Fatmir, our guide told us there would be no restaurants in the village, so we must find some lunch before. I was sure he was mistaken; I had never heard of a picturesque European village that did not have at least one cafe, a gelato stand, and a souvenir shop.
We stopped at the last house on the street, a sign outside said, Odesha Residenca.
There was no one else in sight. “I will go in and ask if she will cook for us,” Fatmir said.
A pudgy, sun-kissed woman wrapped in a checkered apron appeared, smiling when she saw us.
“Peshk” she asked?
“It’s fresh,” Fatmir replied?
She pointed out at the sea, where a small little boat was visible near the shore. The fish had been caught that morning, by the man in that boat. Sea to the table.
Outside, half a dozen tables lined the perimeter of a large balcony, offering an unobstructed view of the water. I’d eaten at places like this last summer in the Cinque Terre; reservations I had to make weeks in advance in order to get a table, and even then we had a partial sea view. We had this whole place to ourselves.
There aren’t often menus in Albania. Most places tell you what they have that day because no one serves things that aren’t fresh, seasonal, and from their garden (or maybe their neighbor’s). As our table was set, our host suggested we walk out and down to the garden to pick pomegranates off the trees and grapes off the vine to add to our meal.
She didn’t speak a word of English but relished in our huge smiles as she brought out each dish and set it before us. Wine she stomped with her own feet, freshly made bread, cucumber and tomato salad, stuffed eggplants, and an entire fish each; char-marks from the grill across its shiny skin and a sauce drizzled across its head.
Her place is a B&B not listed on Booking.com or reviewed on Trip Advisor. She is only known to locals, like Fatmir, and that’s what keeps it small and special.
She brought us a plate of homemade fig newtons for dessert. Sweet, sticky blobs with toothpicks holding them together; they tasted like the sunshine they grew in. She hugged us as we left and waived from the doorway until we drove out of sight, like a mother watching her children drive away on the school bus.
As the car winded up the hill to Qeparo, I kept jumping out to snap photos of the scene before us: a hillside dotted with small, stone houses, so perfectly lit by the golden hour it was hard to believe they were real.
The roots of Qeparo are a thousand years old. To the experienced traveler, the village is a mix of England’s Cotswold, France’s Le Baux, and Greece’s Oia. Everything from the roads to the houses is made from golden stone. Some walls are whitewashed and doors are painted vibrant blue with donkeys tied up outside them. Thick vines form archways dripping with grapes and the views of the valley from the ends of alleys are breathtaking.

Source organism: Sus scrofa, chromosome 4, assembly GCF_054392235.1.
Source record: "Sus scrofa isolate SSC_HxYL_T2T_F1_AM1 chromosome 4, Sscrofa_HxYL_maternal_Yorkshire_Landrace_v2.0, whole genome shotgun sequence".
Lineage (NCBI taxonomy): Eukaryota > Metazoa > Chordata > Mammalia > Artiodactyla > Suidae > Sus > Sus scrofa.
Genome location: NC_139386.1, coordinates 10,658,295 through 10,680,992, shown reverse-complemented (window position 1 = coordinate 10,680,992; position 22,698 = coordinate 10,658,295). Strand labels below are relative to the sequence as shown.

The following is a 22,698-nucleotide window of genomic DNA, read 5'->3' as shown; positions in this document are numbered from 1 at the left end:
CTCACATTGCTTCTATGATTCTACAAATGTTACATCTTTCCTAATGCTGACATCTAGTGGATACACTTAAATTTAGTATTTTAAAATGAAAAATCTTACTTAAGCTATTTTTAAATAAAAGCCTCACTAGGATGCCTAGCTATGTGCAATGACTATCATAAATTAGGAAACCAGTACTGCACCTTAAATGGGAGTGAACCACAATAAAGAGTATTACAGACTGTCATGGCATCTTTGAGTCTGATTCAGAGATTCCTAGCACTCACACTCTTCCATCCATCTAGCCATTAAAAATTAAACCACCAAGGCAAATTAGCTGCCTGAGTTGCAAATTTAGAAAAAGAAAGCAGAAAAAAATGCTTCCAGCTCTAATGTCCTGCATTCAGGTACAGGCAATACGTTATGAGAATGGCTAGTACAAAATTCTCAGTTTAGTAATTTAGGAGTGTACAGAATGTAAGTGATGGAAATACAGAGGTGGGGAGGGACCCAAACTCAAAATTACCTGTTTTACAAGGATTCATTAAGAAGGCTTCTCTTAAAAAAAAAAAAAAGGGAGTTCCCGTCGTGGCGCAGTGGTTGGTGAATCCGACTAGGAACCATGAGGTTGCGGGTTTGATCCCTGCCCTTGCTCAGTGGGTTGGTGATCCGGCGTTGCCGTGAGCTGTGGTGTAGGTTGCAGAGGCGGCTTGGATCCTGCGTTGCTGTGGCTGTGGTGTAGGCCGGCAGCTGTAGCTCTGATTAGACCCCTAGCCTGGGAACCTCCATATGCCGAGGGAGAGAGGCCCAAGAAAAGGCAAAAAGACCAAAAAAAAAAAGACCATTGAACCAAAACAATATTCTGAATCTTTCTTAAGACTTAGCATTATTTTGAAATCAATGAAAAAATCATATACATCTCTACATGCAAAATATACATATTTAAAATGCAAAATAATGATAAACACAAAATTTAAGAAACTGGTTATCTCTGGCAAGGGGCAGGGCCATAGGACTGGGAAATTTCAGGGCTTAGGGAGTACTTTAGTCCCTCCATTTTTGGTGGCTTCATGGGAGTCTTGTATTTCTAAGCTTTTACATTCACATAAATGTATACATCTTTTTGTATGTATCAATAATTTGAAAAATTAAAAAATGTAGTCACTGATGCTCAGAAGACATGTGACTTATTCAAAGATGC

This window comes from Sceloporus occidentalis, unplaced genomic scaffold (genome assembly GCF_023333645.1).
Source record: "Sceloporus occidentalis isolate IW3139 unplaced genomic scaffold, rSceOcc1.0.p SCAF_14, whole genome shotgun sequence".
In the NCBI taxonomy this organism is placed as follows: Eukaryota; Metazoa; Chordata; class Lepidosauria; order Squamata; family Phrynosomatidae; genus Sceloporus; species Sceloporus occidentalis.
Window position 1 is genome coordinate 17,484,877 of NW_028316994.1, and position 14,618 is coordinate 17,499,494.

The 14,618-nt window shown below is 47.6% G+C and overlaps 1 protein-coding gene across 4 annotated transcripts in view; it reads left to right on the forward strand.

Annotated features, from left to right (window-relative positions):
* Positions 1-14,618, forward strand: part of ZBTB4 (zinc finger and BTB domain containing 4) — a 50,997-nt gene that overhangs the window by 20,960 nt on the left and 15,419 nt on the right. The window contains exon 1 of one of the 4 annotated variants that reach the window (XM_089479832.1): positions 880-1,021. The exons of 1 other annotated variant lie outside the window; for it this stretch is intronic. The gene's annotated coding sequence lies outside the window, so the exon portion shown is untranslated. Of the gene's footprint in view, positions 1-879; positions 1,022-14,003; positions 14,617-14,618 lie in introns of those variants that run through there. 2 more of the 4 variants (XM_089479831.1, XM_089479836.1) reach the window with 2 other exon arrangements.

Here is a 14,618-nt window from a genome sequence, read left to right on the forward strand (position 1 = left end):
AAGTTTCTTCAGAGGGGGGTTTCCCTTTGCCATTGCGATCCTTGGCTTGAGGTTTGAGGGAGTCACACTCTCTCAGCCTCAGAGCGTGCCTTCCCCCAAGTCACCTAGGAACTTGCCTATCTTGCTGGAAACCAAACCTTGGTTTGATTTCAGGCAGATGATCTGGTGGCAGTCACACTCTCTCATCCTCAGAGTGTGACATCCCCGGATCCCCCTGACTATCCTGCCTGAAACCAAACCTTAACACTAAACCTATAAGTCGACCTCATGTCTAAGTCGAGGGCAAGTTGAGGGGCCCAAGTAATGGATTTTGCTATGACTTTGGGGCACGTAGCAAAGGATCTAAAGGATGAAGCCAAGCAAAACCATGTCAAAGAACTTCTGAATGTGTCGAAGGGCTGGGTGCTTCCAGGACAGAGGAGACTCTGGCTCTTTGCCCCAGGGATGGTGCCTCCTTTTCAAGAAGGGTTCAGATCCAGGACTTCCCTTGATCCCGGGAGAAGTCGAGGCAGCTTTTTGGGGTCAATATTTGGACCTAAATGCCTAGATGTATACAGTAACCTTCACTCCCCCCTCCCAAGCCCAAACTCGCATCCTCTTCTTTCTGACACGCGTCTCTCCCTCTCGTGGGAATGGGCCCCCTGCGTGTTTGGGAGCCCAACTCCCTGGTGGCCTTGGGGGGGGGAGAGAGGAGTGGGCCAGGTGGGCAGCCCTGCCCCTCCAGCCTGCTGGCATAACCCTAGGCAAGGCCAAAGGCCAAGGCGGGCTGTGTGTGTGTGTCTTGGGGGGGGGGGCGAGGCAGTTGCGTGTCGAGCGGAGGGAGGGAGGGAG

In the village, people were gathering “just to talk,” Fatmir explained. The fifty people living in the town were all represented. Old ladies with weathered, leathered skin dressed entirely in black from their shoes to their head scarfs. Men with grey hair tucked under woolen caps. Dark-haired children hung from low branches in the fig trees. No one living here is taller than 5’. They pulled up chairs, forming a large circle and the un-official town mayor began to talk.
Fatmir translated for us:
“People are going to come here, and they are going to want to buy your houses. They will offer you a lot of money, but you must not sell to them. And if you are needing to fix your home, or build a new part, you must do it in this stone. We must protect our village. It is very beautiful and it is us who must keep it this way.”
This village is raw and real, and unchanged. In fact, there’s no McDonalds, or Starbucks, or Hilton in this entire country. People don’t speak English, don’t shop in Supermarkets, don’t leave the place they were born in.
I will come back to Albania, and this tiny, hilltop village. I hope I will not find a home has turned into a cafe, or a shop selling Qeparo magnets. I never want to see coach buses parked below the hill, or navigate a sea of tourists with selfie-sticks, or have to make a reservation for lunch at Odessa weeks in advance.
So while part of me wants to tell everyone about this hidden gem, another part wants to seal my lips, hide my photos, and not tell a soul about my experience here. Like a delicious dish you don’t want to share so you don’t utter a word until the last bite, perhaps I should savor Albania just a while longer.
I visited Albania for vacation and traveling to this country was my own idea. I planned my trip with a boutique travel company, Limitless Albania, that I would highly recommend! This trip was not sponsored or paid by them or anyone else.